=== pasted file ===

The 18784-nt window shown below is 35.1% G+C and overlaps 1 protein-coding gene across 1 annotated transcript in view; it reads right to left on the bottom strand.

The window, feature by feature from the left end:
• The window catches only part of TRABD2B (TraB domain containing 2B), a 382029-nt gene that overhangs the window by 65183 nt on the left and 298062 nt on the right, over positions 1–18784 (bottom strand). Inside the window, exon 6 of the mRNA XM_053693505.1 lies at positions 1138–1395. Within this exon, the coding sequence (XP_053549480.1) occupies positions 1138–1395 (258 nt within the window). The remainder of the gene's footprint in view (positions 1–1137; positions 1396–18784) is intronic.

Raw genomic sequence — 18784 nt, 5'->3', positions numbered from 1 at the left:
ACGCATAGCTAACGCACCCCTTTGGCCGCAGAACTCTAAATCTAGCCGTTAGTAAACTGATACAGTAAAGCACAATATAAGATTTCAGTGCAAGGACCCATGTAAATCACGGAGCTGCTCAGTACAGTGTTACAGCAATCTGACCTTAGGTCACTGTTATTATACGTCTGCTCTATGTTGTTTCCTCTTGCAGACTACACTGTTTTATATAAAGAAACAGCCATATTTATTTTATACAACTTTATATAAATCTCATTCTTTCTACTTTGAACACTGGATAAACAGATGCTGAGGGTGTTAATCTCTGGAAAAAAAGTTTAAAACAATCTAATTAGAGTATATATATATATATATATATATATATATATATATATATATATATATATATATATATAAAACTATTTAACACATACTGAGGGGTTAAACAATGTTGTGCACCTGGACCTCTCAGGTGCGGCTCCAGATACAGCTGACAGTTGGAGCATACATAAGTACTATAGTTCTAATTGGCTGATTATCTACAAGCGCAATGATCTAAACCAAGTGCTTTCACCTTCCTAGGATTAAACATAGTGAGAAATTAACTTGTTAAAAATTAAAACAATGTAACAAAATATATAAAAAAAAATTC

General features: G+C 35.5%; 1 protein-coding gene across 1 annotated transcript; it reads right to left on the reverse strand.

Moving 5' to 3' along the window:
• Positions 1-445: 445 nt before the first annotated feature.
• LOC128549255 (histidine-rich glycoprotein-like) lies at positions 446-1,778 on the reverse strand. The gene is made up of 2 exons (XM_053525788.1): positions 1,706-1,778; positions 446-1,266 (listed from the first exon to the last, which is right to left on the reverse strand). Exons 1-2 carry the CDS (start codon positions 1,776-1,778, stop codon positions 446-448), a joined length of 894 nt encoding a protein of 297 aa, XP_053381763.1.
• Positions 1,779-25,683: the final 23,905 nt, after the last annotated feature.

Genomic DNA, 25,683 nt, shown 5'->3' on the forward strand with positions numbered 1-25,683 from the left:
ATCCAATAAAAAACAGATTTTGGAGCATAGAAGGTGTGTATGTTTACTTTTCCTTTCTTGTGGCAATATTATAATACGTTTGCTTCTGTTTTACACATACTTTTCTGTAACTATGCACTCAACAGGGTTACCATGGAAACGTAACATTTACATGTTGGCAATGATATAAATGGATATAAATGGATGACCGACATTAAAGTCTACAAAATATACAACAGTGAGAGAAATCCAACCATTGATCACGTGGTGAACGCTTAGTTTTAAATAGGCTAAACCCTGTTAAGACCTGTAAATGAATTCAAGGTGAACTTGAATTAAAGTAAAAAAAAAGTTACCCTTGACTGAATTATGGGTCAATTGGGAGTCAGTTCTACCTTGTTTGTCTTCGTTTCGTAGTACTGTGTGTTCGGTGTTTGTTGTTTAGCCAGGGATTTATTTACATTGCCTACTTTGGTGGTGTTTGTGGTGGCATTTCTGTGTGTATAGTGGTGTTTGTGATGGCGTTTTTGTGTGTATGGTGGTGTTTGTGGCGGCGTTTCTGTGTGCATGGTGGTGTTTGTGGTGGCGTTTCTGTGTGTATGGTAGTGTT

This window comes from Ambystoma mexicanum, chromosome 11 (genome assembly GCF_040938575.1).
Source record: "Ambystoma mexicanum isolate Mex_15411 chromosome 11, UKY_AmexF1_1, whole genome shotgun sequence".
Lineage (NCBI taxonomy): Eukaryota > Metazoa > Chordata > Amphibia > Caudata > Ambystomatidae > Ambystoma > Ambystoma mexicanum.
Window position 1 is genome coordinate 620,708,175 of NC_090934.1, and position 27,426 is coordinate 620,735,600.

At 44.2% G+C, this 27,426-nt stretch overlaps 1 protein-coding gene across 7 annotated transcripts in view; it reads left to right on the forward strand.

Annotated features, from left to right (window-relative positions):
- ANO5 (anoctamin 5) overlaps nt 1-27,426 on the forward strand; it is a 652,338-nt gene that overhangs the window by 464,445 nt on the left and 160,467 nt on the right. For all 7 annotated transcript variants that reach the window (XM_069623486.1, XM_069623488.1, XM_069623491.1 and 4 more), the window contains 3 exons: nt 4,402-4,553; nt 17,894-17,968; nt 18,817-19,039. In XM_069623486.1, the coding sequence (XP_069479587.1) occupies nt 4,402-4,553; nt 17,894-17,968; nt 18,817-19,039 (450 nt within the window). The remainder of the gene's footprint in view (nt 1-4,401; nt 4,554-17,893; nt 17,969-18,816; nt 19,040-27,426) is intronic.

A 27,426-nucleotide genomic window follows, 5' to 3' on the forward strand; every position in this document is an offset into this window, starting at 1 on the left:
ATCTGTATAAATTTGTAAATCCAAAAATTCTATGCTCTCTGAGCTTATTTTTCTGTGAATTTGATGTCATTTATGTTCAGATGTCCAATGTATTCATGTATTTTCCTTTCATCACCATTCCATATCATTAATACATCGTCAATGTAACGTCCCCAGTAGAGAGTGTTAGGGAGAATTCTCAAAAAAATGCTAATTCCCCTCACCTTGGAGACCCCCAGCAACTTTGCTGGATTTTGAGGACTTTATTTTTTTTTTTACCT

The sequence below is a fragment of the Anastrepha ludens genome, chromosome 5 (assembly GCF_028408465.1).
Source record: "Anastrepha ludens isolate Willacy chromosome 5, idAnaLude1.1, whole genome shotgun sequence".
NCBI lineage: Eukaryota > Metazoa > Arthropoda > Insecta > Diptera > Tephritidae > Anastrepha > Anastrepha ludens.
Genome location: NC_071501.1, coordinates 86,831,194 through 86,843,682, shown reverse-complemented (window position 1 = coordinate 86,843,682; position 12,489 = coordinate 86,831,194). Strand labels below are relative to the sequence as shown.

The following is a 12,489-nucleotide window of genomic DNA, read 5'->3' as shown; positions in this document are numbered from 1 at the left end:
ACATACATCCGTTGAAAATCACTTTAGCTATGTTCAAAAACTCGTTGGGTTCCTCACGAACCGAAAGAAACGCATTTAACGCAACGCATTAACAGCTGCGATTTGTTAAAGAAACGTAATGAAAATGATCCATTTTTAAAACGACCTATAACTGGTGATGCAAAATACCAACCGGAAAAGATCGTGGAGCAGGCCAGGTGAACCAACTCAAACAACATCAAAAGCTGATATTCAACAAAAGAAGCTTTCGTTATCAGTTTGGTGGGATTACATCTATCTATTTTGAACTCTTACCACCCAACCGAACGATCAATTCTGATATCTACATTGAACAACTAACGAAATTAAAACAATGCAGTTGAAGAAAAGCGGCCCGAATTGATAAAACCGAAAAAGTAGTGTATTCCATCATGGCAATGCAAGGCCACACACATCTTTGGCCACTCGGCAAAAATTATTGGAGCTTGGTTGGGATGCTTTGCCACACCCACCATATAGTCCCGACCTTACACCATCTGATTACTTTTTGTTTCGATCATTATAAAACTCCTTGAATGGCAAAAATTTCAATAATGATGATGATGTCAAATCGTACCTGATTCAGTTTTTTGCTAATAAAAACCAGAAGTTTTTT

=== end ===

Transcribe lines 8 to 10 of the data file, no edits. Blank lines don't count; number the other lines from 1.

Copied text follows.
• Positions 1-445: 445 nt before the first annotated feature.
• LOC128549255 (histidine-rich glycoprotein-like) lies at positions 446-1,778 on the reverse strand. The gene is made up of 2 exons (XM_053525788.1): positions 1,706-1,778; positions 446-1,266 (listed from the first exon to the last, which is right to left on the reverse strand). Exons 1-2 carry the CDS (start codon positions 1,776-1,778, stop codon positions 446-448), a joined length of 894 nt encoding a protein of 297 aa, XP_053381763.1.
• Positions 1,779-25,683: the final 23,905 nt, after the last annotated feature.